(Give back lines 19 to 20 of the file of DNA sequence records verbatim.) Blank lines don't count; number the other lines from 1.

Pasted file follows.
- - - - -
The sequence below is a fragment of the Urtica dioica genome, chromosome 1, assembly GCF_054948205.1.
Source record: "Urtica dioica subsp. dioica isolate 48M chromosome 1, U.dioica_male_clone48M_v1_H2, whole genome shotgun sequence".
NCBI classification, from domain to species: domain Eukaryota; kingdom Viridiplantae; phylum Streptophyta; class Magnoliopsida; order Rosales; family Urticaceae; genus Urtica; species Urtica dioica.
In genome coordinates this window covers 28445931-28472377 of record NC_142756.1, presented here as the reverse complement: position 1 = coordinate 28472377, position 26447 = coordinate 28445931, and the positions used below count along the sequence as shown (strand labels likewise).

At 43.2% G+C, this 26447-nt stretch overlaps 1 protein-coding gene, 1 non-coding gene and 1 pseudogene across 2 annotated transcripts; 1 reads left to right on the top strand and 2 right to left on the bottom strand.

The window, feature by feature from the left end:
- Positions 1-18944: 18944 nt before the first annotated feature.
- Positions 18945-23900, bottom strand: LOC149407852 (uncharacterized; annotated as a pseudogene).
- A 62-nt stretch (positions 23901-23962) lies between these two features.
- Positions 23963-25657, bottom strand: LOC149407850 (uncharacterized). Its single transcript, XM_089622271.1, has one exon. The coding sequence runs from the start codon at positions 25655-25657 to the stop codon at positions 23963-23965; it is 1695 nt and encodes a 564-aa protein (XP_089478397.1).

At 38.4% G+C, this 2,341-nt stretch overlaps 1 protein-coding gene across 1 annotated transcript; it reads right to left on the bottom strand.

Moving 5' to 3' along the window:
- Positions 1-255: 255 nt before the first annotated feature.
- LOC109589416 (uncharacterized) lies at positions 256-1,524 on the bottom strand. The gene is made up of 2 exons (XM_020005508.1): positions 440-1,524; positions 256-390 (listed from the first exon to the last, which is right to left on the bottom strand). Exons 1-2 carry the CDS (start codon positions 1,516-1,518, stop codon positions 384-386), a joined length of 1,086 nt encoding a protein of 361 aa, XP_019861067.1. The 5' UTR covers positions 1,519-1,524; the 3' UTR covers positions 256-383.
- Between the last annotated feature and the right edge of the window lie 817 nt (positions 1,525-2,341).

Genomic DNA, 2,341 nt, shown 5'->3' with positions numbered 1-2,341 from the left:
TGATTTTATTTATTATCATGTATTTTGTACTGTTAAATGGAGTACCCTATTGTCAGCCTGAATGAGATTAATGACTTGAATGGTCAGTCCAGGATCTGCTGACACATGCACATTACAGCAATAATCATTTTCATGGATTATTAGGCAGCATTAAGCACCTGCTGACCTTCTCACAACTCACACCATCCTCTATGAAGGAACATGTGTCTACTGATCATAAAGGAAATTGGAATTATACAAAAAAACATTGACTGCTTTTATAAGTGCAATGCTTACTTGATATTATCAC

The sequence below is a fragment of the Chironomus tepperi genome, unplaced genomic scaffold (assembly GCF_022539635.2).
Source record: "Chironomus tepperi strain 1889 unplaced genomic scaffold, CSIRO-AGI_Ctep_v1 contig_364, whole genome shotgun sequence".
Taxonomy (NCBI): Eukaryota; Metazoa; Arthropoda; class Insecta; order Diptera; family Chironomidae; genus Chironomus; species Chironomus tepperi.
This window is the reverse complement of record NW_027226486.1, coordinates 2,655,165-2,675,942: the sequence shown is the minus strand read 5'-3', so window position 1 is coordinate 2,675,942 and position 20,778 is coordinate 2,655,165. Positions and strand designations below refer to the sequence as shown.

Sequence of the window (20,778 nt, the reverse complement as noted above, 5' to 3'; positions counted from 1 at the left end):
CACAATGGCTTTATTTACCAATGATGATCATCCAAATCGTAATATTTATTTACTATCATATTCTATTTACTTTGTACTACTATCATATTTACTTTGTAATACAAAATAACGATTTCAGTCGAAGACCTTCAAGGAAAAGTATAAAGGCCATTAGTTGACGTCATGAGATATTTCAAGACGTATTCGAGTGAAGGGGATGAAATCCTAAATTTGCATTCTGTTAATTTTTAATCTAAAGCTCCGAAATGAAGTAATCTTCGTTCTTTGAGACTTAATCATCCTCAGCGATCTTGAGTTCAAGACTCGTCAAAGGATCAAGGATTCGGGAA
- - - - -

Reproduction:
Source record: "Chironomus tepperi strain 1889 unplaced genomic scaffold, CSIRO-AGI_Ctep_v1 contig_364, whole genome shotgun sequence".
Taxonomy (NCBI): Eukaryota; Metazoa; Arthropoda; class Insecta; order Diptera; family Chironomidae; genus Chironomus; species Chironomus tepperi.